I shouldn’t have any energy for such thoughts. Life is so busy. But when I step outside for a minute, for a breath of fresh air or to watch the sunset, and he’s there to share a piece of news or stop for a chat, it just makes all the rest of it that much easier to bear.
I miss you. Write soon, and tell me everything those kids of yours are getting up to. Is Emma Jane walking yet? Is Tom looking forward to his first day of school? Has Tilly found a new interest, or is she still horse-obsessed? Do you see much of Sam and Niall? Sam writes every now and then, but his letters are all about Uni. I can’t get over the fact I haven’t seen him since Christmas. It seems such a long time ago, now. I’m so glad he has Niall. I can’t believe it was only two years ago he told me he was gay and I thought it was the end of the world. It just goes to show – life goes on, regardless, and things we think are problems turn out to be solutions. You were right all along.
Enough rambling. I’m going to get this in the post today. Tomorrow we’re off to the hospital to find out the results of Granddad’s tests. I’ll keep you posted.
Lots of love and hugs.
About The Calgary Chessman Trilogy
The Calgary Chessman
Discovery is Only the Beginning
On a windswept beach on the Isle of Mull, Cas Longmore is walking away from loneliness when she unearths a mystery in the sand. To Cas, torn between Scotland and her New Zealand home, the object seems as odd and out-of-place as herself.
Intrigued, she begins to search for its origins, thinking it will bring a brief respite from isolation. Instead, the Calgary chess piece opens the door to friendships and new hope. Her son, meanwhile, brings home his own revelation to shake her world.
The Book of Lismore
The Past is a Lost Book
While visiting the beautiful Hebridean island of Lismore, Cas and Sam stumble upon a new chapter of the island’s past. Once again, they are confronted by the ghosts of the distant past, and ancient tragedy combines with present danger as each is faced with a fresh challenge.
Archaeology provides a strong bond between Cas and her favourite men, but the mystery they uncover proves easier to solve than the ongoing conflicts in her personal life, and love seems as fragile and elusive as ever.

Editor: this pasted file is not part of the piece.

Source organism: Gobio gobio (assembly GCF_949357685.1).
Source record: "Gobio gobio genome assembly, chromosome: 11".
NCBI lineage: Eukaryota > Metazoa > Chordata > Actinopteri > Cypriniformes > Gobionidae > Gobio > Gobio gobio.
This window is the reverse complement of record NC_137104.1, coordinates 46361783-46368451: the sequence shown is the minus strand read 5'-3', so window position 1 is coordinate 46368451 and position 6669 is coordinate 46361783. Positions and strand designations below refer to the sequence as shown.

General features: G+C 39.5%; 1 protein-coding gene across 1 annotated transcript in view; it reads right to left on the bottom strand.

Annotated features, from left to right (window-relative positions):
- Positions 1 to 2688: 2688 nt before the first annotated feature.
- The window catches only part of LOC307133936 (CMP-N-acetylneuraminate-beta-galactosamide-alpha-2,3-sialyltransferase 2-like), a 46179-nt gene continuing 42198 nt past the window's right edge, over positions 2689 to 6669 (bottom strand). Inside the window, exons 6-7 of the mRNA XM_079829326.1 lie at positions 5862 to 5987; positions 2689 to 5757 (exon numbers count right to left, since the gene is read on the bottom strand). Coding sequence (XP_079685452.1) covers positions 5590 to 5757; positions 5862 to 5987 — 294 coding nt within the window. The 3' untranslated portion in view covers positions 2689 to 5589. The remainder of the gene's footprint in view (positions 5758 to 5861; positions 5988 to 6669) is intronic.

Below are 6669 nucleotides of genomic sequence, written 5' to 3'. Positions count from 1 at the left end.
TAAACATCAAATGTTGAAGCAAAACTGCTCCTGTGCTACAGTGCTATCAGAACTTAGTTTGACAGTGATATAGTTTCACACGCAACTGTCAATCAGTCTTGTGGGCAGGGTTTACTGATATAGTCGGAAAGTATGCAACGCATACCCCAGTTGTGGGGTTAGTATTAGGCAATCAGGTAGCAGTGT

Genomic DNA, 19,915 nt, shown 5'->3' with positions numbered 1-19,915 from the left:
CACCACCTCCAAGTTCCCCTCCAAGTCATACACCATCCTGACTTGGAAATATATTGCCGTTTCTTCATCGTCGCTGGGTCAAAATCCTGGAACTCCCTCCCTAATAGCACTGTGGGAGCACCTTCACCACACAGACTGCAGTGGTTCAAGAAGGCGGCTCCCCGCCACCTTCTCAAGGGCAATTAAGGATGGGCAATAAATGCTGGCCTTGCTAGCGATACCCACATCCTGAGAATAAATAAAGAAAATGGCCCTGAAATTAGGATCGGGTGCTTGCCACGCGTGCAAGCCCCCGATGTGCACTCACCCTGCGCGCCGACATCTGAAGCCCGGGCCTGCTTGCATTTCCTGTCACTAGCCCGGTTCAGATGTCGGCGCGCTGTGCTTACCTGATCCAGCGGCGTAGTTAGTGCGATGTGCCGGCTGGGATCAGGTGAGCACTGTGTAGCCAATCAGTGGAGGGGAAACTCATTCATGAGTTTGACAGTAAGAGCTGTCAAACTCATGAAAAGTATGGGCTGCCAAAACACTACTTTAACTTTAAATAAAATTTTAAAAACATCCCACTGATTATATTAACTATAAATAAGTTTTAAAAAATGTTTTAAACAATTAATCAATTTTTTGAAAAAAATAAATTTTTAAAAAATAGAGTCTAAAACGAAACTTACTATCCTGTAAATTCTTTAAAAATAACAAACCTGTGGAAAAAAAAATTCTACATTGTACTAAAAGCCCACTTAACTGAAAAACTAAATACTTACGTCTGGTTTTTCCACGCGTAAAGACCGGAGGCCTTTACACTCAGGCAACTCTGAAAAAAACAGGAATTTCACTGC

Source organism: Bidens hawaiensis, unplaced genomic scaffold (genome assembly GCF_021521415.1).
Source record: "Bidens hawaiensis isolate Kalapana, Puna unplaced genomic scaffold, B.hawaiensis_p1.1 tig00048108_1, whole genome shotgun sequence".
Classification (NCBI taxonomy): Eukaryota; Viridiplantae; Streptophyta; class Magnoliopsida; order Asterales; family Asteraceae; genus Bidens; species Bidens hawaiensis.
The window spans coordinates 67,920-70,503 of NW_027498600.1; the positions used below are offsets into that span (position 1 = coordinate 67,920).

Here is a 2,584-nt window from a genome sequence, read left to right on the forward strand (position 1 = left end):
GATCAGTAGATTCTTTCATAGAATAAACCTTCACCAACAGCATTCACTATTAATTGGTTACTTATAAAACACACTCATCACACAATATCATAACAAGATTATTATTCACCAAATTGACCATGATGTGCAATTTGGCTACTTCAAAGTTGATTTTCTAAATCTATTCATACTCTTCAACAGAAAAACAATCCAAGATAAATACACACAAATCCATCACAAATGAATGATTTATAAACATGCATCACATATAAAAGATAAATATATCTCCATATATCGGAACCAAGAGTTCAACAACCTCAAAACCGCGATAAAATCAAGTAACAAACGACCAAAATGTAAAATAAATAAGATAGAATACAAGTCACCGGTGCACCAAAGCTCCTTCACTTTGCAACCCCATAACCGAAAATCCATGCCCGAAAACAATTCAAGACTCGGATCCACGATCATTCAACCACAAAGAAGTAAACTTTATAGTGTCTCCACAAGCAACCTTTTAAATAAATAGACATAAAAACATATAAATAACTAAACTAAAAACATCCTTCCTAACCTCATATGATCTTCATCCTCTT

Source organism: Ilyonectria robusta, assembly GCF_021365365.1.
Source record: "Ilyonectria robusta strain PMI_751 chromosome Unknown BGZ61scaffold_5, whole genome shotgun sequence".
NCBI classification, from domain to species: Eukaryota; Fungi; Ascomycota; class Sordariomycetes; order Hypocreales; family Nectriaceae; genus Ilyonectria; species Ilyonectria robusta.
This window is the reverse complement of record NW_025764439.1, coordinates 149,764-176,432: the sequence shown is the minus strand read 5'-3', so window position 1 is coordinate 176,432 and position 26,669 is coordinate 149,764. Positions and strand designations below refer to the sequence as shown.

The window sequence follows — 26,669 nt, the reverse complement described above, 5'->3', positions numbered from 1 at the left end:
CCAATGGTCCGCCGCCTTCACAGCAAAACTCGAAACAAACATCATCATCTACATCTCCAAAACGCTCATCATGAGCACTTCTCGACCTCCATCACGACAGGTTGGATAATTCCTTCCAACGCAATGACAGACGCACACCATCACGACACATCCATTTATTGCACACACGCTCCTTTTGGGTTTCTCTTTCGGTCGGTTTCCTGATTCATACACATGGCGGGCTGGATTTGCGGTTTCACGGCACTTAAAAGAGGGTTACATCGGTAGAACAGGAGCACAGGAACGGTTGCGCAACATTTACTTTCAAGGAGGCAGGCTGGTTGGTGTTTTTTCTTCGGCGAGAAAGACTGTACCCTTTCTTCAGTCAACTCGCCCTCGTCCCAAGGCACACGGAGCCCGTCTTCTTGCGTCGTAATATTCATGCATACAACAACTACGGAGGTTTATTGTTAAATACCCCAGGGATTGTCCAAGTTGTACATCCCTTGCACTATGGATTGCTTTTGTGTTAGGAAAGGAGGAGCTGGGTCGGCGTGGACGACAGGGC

About Yvonne Marjot
Yvonne Marjot was born in England, grew up in New Zealand, and now lives on the Isle of Mull in western Scotland. She has a Masters in Botany from Victoria University of Wellington, and a keen interest in the interface between the natural and human worlds. She has always made up stories and poems, and once won a case of port in a poetry competition (New Zealand Listener, May 1996). In 2012 she won the Britwriters Award for poetry, and her first volume of poetry, The Knitted Curiosity Cabinet, was published by Indigo Dreams Publishing.
Her archaeological romances The Calgary Chessman and The Book of Lismore are published by Crooked Cat Publishing.
She has worked in schools, libraries and university labs, has been a pre-school crèche worker and a farm labourer, cleaned penthouse apartments and worked as amanuensis to an eminent Botanist. She currently has a day job (in the local school) and teenage children, and would continue to write even if no-one read her work, because it’s the only thing that keeps her sane. In her spare time she climbs hills, looks for rare moths and promises herself to do more in the garden.
You can follow her work via the Facebook page and group The Calgary Chessman, @Alayanabeth on Twitter, or on the WordPress blog The Knitted Curiosity Cabinet.
In Other News
- I’m still on target with NaNoWriMo and looking forward to reaching 50,000 words by the end of Monday. There have been some wonderful write-ins this year. I’ll tell you about them in December.
- Today, Black Friday, Crooked Cat Publishing is selling all its wonderful novels for under a pound/dollar on Amazon UK and Amazon US.